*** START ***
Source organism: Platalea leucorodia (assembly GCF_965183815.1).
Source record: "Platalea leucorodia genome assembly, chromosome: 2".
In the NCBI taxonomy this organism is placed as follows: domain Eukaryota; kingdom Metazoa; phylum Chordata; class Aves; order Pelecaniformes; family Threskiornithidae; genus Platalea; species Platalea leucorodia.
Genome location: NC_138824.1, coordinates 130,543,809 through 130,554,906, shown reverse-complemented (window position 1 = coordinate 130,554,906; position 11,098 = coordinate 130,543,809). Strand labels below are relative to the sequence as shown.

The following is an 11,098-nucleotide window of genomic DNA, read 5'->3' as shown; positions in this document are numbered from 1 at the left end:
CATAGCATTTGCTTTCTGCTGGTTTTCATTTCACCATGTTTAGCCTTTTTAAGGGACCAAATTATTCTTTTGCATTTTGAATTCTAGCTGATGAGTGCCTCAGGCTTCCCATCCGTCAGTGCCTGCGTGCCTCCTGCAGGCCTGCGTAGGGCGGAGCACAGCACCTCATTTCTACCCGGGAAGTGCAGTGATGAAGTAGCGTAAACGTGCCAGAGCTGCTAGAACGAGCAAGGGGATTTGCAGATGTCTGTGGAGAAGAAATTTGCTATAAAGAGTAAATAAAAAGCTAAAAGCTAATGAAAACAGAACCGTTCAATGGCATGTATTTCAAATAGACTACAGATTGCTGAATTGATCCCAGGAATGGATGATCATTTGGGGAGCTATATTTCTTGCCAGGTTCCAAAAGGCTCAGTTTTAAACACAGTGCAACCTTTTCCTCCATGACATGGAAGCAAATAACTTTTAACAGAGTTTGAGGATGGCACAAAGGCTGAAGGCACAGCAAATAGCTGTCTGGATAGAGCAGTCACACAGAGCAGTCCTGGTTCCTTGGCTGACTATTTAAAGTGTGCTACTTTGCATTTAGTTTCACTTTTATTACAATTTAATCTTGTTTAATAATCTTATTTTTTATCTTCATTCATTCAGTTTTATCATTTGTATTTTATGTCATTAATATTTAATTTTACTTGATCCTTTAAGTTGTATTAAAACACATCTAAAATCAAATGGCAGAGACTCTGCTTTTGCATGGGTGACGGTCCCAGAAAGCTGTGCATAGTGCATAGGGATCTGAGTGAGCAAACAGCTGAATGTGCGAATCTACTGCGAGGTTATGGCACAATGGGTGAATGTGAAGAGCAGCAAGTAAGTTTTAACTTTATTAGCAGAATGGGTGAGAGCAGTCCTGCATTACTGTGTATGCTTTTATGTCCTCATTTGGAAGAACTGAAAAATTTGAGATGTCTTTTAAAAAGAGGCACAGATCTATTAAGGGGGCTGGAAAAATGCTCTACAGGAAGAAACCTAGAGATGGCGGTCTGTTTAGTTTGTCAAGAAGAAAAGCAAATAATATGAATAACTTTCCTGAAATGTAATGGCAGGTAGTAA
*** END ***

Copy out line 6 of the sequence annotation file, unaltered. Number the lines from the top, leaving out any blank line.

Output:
CATAGCATTTGCTTTCTGCTGGTTTTCATTTCACCATGTTTAGCCTTTTTAAGGGACCAAATTATTCTTTTGCATTTTGAATTCTAGCTGATGAGTGCCTCAGGCTTCCCATCCGTCAGTGCCTGCGTGCCTCCTGCAGGCCTGCGTAGGGCGGAGCACAGCACCTCATTTCTACCCGGGAAGTGCAGTGATGAAGTAGCGTAAACGTGCCAGAGCTGCTAGAACGAGCAAGGGGATTTGCAGATGTCTGTGGAGAAGAAATTTGCTATAAAGAGTAAATAAAAAGCTAAAAGCTAATGAAAACAGAACCGTTCAATGGCATGTATTTCAAATAGACTACAGATTGCTGAATTGATCCCAGGAATGGATGATCATTTGGGGAGCTATATTTCTTGCCAGGTTCCAAAAGGCTCAGTTTTAAACACAGTGCAACCTTTTCCTCCATGACATGGAAGCAAATAACTTTTAACAGAGTTTGAGGATGGCACAAAGGCTGAAGGCACAGCAAATAGCTGTCTGGATAGAGCAGTCACACAGAGCAGTCCTGGTTCCTTGGCTGACTATTTAAAGTGTGCTACTTTGCATTTAGTTTCACTTTTATTACAATTTAATCTTGTTTAATAATCTTATTTTTTATCTTCATTCATTCAGTTTTATCATTTGTATTTTATGTCATTAATATTTAATTTTACTTGATCCTTTAAGTTGTATTAAAACACATCTAAAATCAAATGGCAGAGACTCTGCTTTTGCATGGGTGACGGTCCCAGAAAGCTGTGCATAGTGCATAGGGATCTGAGTGAGCAAACAGCTGAATGTGCGAATCTACTGCGAGGTTATGGCACAATGGGTGAATGTGAAGAGCAGCAAGTAAGTTTTAACTTTATTAGCAGAATGGGTGAGAGCAGTCCTGCATTACTGTGTATGCTTTTATGTCCTCATTTGGAAGAACTGAAAAATTTGAGATGTCTTTTAAAAAGAGGCACAGATCTATTAAGGGGGCTGGAAAAATGCTCTACAGGAAGAAACCTAGAGATGGCGGTCTGTTTAGTTTGTCAAGAAGAAAAGCAAATAATATGAATAACTTTCCTGAAATGTAATGGCAGGTAGTAA